It’s hard to believe that Jodie and Andy Thake’s fabulous modern home began life as a 1970s house with all the hallmarks of that era. Its remarkable metamorphosis is thanks to patience and to a dream team, which consisted of award-winning architect Paul Testa and renowned builder Terry Huggett.
The Thakes bought the property eight years ago and sacrificed style for extra space in one of Sheffield’s most sought-after locations. “I was expecting our third child and we had a two-bedroom Edwardian house so we needed to move somewhere bigger and quickly,” says Jodie. “We were looking for something pretty with a garden but we couldn’t find anything. This was classic 1970s and wasn’t really what we wanted but we could see it had potential.”
It was also at the top end of their budget and saving up for the radical makeover they wanted took almost six years. While many of us would have found the wait unbearable and might have taken a piecemeal approach to updating the house, the Thakes held their nerve.
“We’d seen some friends renovate in dribs and drabs and they didn’t get the aesthetic they really wanted, so we decided to live with the house as it was until we had saved for what we really wanted,” says Jodie.
When the time for action came, they asked Paul Testa to pitch for the redesign. “We had friends who had used Paul to design their extension and we really liked that. He came round to discuss what we wanted and the first set of drawings he produced were perfect and that’s exactly what the house looks like now,” says Jodie. “He gave us what we asked for and a lot more. He also came up with some great ideas.”
Paul’s mission was to redesign the exterior and to devise a new layout inside to turn the dark and disconnected spaces into a light, modern home that flowed. Stylish wood cladding, new render and grey aluminium windows and doors have transformed the front and rear facades.
Increased insulation and air-tightness combined with thermally-efficient windows and doors have made the property much warmer and draught-free. At the front of the house, a new, double-height atrium has flooded the entrance hall and first floor landing with light. It also has added functionality with built-in storage on the ground floor and a study area on the first floor.
An old dormer over the part of the garage was removed and the bedroom was extended across the whole of the garage and given an attractive pitched roof.
Top of Jodie and Andy’s wish list was a large, light-filled living kitchen to replace the existing one, which was small and dark. So, a new two-storey extension at the rear of the property houses a much larger kitchen, dining area on the ground floor with extra bedroom space above.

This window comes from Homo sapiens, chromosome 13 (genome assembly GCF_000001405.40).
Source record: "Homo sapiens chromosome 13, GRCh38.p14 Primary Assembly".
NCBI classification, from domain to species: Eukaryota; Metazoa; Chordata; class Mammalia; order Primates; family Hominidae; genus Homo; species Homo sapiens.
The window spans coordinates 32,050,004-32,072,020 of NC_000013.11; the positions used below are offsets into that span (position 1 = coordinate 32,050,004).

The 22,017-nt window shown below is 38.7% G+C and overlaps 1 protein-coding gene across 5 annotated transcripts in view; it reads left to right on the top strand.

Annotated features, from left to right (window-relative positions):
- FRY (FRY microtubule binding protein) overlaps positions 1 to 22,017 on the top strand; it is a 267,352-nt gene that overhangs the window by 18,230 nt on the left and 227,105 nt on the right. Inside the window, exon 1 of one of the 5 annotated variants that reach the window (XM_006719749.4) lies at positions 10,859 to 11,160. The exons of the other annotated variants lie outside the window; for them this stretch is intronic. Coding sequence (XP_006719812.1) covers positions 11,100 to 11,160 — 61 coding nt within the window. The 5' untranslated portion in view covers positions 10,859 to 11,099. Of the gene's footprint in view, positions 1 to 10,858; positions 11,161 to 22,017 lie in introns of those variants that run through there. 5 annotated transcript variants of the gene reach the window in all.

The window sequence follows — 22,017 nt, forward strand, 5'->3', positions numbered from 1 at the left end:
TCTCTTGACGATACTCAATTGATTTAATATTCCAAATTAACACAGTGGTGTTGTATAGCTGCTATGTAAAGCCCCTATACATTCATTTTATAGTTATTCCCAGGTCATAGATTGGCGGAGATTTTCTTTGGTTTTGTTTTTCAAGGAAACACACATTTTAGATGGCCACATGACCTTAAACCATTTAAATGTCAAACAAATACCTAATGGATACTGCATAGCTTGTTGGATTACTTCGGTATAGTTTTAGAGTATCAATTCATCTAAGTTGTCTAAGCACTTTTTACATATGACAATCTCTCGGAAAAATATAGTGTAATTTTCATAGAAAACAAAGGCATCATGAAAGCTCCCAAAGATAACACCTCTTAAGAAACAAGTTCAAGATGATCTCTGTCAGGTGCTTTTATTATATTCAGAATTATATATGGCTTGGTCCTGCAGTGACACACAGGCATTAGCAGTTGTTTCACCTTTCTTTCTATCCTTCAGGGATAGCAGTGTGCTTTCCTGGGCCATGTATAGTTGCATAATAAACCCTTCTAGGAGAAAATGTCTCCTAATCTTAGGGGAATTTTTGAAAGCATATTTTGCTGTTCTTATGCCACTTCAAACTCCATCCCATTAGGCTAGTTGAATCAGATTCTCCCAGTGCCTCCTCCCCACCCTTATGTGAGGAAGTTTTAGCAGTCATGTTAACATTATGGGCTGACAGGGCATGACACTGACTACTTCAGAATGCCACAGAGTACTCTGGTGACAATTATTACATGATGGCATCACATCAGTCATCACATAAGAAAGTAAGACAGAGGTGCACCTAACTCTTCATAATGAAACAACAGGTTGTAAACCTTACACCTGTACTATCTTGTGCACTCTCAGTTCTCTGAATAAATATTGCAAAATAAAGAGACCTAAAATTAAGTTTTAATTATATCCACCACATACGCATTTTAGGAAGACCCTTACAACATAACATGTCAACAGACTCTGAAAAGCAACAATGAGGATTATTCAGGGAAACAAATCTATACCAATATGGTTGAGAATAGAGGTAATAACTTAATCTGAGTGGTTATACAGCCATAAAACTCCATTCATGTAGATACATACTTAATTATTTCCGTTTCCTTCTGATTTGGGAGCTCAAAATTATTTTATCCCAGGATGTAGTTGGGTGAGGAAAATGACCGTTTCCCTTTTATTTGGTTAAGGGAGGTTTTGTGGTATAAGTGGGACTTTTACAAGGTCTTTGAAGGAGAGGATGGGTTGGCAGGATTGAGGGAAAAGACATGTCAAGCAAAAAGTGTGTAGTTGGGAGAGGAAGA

The enormous living kitchen is connected to the garden by a large picture window and glazed, bi-fold doors, which enable the family to enjoy the view and keep an eye on the children when they are playing outside.
“We had a cramped kitchen before and the house had three bedrooms and a box room. Now we’ve got an amazing kitchen and five double bedrooms,” says Jodie.
Terry Huggett Developments did the construction and fit-out. Terry, a design aficionado who specialises in contemporary builds, renovations and restorations, took the 1970s structure back to its “bones” in order to create something completely different. “He was amazing and a true professional. He had so many good ideas and he helped me cut the budget where possible,” says Jodie.
The project took the best part of a year during which time she, Andy and their children moved into rented accommodation.
“Paul Testa Architects part project managed and I went up every other day on my way to work,” says Jodie, who used Pinterest to gather ideas on interior design.
“It’s not really my thing but I like Scandi design and I’m a fan of Habitat so with that and Pinterest I managed. I didn’t have time to traipse around so everything was decided on and bought quickly.”
She kept the main colour palette simple with Farrow and Ball greys and whites and invested in a new kitchen from Karl Benz in Sheffield. The lights above the island are from Habitat.
In the separate sitting room, there is a smart herringbone wood floor and a wood-burning stove, which sits against a panel of tiles from Sheffield-based Nick Firth Tiles. The long run of wardrobes in the main bedroom are from Ikea and were installed by a joiner.
The total cost of the redesign, including the new kitchen and the interiors spend, was £240,000 but it has proved to be a sound investment.The house cost £465,000 in 2012 and is now worth £800,000.
“We spent a lot more than we had budgeted for but that includes everything and it was a good investment for us as a family. We love the house and I can’t see us moving. The amount of light, the lovely big kitchen, the extra space and the way it all flows has made a big difference to our lives,” says Jodie. "It just makes you feel happier.”
Paul Testa Architecture, www.paultestaarchitecture.co.uk; Terry Huggett Developments, www.terryhuggettdevelopments.com;
Karl Benz Kitchens, www.karlbenz.co.uk; Nick Firth Tiles, www.nickfirthtiles.com
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